Comparative Politics

Comparative politics is the study of politics predominantly within countries. At Penn State, we emphasis the areas of democratization and development, social movements, institutions and behavior in democracies and dictatorships, government formation, political parties, corruption, political representation, and comparative political economy—especially development. The faculty combine formal, qualitative, and quantitative methods in their research and training of graduate students. Penn State’s comparative faculty have regional interests in Europe, Asia, Africa, and Latin America. In addition, the field benefits from dual degree Ph.D. programs in African Studies and Asian Studies.

Faculty Research

The motives and decisions of political actors, and their consequences

  • Are parties strategic in their use of emotion during election campaigns? [Matt Golder]
  • How do opposition parties in democracies use language to change the political game and get into power? (And how do governing parties use language to stop them?) [Burt Monroe]
  • How do dictators seize power? [Joseph Wright]
  • What factors influence which governments form, and with what consequences? [Sona Golder]
  • How does political experience shape the attitudes of political elites and parties towards political institutions? [Vineeta Yadav]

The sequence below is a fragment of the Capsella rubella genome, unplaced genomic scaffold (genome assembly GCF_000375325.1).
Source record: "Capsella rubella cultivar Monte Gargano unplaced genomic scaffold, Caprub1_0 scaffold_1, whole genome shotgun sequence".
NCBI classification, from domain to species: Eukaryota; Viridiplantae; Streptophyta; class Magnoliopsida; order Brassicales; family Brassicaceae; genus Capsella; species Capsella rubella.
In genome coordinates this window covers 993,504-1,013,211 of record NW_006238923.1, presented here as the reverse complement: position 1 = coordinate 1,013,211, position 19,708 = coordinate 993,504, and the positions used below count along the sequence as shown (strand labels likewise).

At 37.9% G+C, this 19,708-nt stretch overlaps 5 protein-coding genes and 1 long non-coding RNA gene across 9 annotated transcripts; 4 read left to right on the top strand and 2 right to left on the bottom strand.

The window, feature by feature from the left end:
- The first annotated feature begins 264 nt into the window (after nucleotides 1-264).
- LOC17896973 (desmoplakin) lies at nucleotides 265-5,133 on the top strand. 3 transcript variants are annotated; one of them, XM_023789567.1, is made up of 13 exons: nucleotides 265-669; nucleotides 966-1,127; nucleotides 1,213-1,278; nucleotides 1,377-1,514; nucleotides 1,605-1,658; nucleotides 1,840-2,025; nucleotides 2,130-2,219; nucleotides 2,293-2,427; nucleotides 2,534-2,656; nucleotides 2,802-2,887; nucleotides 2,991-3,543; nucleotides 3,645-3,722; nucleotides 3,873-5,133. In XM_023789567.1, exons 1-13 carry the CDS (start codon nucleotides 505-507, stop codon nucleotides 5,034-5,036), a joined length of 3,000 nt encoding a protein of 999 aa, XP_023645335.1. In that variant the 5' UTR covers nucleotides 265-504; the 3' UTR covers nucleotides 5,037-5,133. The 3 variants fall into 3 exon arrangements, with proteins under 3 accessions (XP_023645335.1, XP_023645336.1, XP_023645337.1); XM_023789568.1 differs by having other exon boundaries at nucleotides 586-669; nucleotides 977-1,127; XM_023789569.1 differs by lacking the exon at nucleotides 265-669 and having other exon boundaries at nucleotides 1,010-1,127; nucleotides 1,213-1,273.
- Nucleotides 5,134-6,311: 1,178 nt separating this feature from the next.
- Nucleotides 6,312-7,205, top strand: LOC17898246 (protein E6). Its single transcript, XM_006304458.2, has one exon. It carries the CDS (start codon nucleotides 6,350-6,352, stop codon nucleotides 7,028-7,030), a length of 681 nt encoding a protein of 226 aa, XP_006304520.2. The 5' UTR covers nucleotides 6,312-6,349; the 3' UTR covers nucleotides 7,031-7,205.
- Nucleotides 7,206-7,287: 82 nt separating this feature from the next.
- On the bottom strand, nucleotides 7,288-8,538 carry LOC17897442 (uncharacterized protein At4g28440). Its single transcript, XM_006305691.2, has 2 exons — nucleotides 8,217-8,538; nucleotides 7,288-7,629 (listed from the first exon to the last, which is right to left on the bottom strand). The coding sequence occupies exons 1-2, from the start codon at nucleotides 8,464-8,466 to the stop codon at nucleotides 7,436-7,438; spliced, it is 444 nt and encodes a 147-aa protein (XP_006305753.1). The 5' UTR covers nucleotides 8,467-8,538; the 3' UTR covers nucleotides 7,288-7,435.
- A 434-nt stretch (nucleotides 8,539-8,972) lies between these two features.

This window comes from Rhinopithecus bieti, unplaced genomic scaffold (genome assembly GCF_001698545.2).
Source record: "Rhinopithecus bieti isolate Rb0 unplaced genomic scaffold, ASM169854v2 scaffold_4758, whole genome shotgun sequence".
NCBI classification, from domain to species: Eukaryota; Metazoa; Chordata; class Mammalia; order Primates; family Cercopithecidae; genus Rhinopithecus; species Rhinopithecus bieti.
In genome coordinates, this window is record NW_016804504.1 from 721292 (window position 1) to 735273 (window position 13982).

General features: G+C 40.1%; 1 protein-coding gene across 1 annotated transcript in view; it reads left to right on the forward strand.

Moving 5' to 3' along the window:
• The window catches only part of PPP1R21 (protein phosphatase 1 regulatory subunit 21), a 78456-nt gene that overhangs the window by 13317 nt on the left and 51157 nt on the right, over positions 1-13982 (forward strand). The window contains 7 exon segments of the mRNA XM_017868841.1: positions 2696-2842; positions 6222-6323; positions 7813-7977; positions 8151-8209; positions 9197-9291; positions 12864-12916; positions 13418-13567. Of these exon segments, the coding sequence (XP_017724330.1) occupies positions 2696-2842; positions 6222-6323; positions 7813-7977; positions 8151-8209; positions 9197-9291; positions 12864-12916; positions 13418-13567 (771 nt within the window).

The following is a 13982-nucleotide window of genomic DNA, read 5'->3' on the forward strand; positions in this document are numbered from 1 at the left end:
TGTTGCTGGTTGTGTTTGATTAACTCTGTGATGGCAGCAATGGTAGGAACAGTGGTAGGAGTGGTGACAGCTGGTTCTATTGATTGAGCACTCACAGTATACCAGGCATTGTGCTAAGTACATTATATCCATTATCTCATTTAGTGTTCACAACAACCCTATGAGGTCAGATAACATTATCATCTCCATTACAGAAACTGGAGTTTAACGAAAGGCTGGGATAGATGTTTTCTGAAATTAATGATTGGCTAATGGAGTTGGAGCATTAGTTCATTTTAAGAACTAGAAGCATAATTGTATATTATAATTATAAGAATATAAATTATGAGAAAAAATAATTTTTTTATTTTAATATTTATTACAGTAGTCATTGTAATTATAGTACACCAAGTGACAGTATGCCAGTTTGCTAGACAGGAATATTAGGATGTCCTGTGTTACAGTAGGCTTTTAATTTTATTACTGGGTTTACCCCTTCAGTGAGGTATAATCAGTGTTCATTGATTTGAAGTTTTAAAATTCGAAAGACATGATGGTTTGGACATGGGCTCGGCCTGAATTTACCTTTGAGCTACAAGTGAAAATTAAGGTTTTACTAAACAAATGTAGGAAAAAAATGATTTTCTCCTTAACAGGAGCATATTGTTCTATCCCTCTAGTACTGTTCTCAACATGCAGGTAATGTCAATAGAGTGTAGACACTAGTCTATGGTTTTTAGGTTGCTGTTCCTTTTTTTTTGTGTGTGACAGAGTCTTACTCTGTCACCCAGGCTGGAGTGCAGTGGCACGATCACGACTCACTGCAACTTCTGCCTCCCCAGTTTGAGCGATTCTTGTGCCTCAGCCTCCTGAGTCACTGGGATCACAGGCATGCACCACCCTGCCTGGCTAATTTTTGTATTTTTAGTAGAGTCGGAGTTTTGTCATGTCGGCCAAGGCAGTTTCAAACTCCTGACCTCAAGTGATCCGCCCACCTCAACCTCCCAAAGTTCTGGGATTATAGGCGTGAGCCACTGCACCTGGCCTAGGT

• Factors that strengthen or weaken democratic practices and norms
  • What factors explain differences in corruption across and within countries? [Vineeta Yadav]
  • What factors influence the quality of political representation? [Matt Golder]
  • How does religion affect support for democratic values and institutions? [Vineeta Yadav]
  • How do Western governments destabilize dictatorships? [Joseph Wright]
  • How do electoral institutions affect descriptive representation with respect to gender and ethnicity? [Sona Golder]

Comparative political behavior: public opinion, voting, participation and social movements

  • Can citizens make informed and enlightened decisions when under severe economic or political duress? [Elizabeth Carlson]
  • Which kinds of redistributive processes enjoy the most support in African public opinion – and why? [Elizabeth Carlson]